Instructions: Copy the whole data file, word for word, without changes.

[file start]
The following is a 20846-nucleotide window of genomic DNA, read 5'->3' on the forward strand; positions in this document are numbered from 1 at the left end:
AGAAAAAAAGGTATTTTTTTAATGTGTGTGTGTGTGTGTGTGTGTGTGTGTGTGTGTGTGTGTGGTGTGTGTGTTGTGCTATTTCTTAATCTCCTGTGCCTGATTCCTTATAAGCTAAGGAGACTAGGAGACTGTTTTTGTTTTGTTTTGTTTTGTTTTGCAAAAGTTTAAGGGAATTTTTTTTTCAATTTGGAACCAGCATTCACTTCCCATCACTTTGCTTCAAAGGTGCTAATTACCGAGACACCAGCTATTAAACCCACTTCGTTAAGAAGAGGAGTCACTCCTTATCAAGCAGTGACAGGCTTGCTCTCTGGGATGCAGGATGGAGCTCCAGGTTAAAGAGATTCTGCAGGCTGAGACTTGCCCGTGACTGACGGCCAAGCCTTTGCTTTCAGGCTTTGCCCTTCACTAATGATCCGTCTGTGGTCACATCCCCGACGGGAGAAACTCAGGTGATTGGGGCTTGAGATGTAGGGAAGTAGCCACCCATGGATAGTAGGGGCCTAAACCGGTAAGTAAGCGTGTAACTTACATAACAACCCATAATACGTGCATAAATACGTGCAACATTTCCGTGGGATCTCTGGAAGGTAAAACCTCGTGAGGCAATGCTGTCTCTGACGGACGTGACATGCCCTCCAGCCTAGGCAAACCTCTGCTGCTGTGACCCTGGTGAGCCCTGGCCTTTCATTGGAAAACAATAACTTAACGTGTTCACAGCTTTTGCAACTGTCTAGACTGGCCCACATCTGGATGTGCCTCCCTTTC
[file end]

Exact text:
The following is a 20846-nucleotide window of genomic DNA, read 5'->3' on the forward strand; positions in this document are numbered from 1 at the left end:
AGAAAAAAAGGTATTTTTTTAATGTGTGTGTGTGTGTGTGTGTGTGTGTGTGTGTGTGTGTGTGGTGTGTGTGTTGTGCTATTTCTTAATCTCCTGTGCCTGATTCCTTATAAGCTAAGGAGACTAGGAGACTGTTTTTGTTTTGTTTTGTTTTGTTTTGCAAAAGTTTAAGGGAATTTTTTTTTCAATTTGGAACCAGCATTCACTTCCCATCACTTTGCTTCAAAGGTGCTAATTACCGAGACACCAGCTATTAAACCCACTTCGTTAAGAAGAGGAGTCACTCCTTATCAAGCAGTGACAGGCTTGCTCTCTGGGATGCAGGATGGAGCTCCAGGTTAAAGAGATTCTGCAGGCTGAGACTTGCCCGTGACTGACGGCCAAGCCTTTGCTTTCAGGCTTTGCCCTTCACTAATGATCCGTCTGTGGTCACATCCCCGACGGGAGAAACTCAGGTGATTGGGGCTTGAGATGTAGGGAAGTAGCCACCCATGGATAGTAGGGGCCTAAACCGGTAAGTAAGCGTGTAACTTACATAACAACCCATAATACGTGCATAAATACGTGCAACATTTCCGTGGGATCTCTGGAAGGTAAAACCTCGTGAGGCAATGCTGTCTCTGACGGACGTGACATGCCCTCCAGCCTAGGCAAACCTCTGCTGCTGTGACCCTGGTGAGCCCTGGCCTTTCATTGGAAAACAATAACTTAACGTGTTCACAGCTTTTGCAACTGTCTAGACTGGCCCACATCTGGATGTGCCTCCCTTTC